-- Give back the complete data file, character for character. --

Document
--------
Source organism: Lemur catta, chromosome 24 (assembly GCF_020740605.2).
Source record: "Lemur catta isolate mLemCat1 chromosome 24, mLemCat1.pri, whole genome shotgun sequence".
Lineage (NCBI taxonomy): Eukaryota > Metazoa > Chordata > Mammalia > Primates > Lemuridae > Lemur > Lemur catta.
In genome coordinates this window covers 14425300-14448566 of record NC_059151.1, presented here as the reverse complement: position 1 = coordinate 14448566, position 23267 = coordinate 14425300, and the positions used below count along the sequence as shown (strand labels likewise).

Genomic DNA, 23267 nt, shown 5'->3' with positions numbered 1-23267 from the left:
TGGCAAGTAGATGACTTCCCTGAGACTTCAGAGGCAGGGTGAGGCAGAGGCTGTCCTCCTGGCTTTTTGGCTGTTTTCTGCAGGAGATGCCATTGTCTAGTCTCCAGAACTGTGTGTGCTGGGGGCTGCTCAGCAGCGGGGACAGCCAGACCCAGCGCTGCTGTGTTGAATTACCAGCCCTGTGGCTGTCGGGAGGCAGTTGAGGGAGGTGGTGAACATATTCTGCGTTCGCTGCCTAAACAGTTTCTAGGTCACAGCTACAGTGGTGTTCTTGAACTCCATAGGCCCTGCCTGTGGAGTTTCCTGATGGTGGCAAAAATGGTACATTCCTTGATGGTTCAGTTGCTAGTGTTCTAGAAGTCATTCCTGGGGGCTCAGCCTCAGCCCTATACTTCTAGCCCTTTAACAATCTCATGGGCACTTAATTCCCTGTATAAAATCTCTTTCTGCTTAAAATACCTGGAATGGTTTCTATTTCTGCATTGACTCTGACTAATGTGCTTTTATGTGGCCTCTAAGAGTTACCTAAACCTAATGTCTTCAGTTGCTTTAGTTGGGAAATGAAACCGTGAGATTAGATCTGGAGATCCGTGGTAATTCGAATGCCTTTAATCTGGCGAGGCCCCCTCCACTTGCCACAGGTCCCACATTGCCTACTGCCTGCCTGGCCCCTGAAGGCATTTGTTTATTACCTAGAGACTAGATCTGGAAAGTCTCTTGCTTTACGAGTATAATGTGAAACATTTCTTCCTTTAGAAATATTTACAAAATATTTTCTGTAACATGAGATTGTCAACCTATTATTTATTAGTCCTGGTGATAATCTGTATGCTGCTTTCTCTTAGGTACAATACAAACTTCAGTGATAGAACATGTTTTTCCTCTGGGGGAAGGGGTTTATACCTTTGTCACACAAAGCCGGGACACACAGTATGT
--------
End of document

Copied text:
Source organism: Lemur catta, chromosome 24 (assembly GCF_020740605.2).
Source record: "Lemur catta isolate mLemCat1 chromosome 24, mLemCat1.pri, whole genome shotgun sequence".
Lineage (NCBI taxonomy): Eukaryota > Metazoa > Chordata > Mammalia > Primates > Lemuridae > Lemur > Lemur catta.
In genome coordinates this window covers 14425300-14448566 of record NC_059151.1, presented here as the reverse complement: position 1 = coordinate 14448566, position 23267 = coordinate 14425300, and the positions used below count along the sequence as shown (strand labels likewise).

Genomic DNA, 23267 nt, shown 5'->3' with positions numbered 1-23267 from the left:
TGGCAAGTAGATGACTTCCCTGAGACTTCAGAGGCAGGGTGAGGCAGAGGCTGTCCTCCTGGCTTTTTGGCTGTTTTCTGCAGGAGATGCCATTGTCTAGTCTCCAGAACTGTGTGTGCTGGGGGCTGCTCAGCAGCGGGGACAGCCAGACCCAGCGCTGCTGTGTTGAATTACCAGCCCTGTGGCTGTCGGGAGGCAGTTGAGGGAGGTGGTGAACATATTCTGCGTTCGCTGCCTAAACAGTTTCTAGGTCACAGCTACAGTGGTGTTCTTGAACTCCATAGGCCCTGCCTGTGGAGTTTCCTGATGGTGGCAAAAATGGTACATTCCTTGATGGTTCAGTTGCTAGTGTTCTAGAAGTCATTCCTGGGGGCTCAGCCTCAGCCCTATACTTCTAGCCCTTTAACAATCTCATGGGCACTTAATTCCCTGTATAAAATCTCTTTCTGCTTAAAATACCTGGAATGGTTTCTATTTCTGCATTGACTCTGACTAATGTGCTTTTATGTGGCCTCTAAGAGTTACCTAAACCTAATGTCTTCAGTTGCTTTAGTTGGGAAATGAAACCGTGAGATTAGATCTGGAGATCCGTGGTAATTCGAATGCCTTTAATCTGGCGAGGCCCCCTCCACTTGCCACAGGTCCCACATTGCCTACTGCCTGCCTGGCCCCTGAAGGCATTTGTTTATTACCTAGAGACTAGATCTGGAAAGTCTCTTGCTTTACGAGTATAATGTGAAACATTTCTTCCTTTAGAAATATTTACAAAATATTTTCTGTAACATGAGATTGTCAACCTATTATTTATTAGTCCTGGTGATAATCTGTATGCTGCTTTCTCTTAGGTACAATACAAACTTCAGTGATAGAACATGTTTTTCCTCTGGGGGAAGGGGTTTATACCTTTGTCACACAAAGCCGGGACACACAGTATGT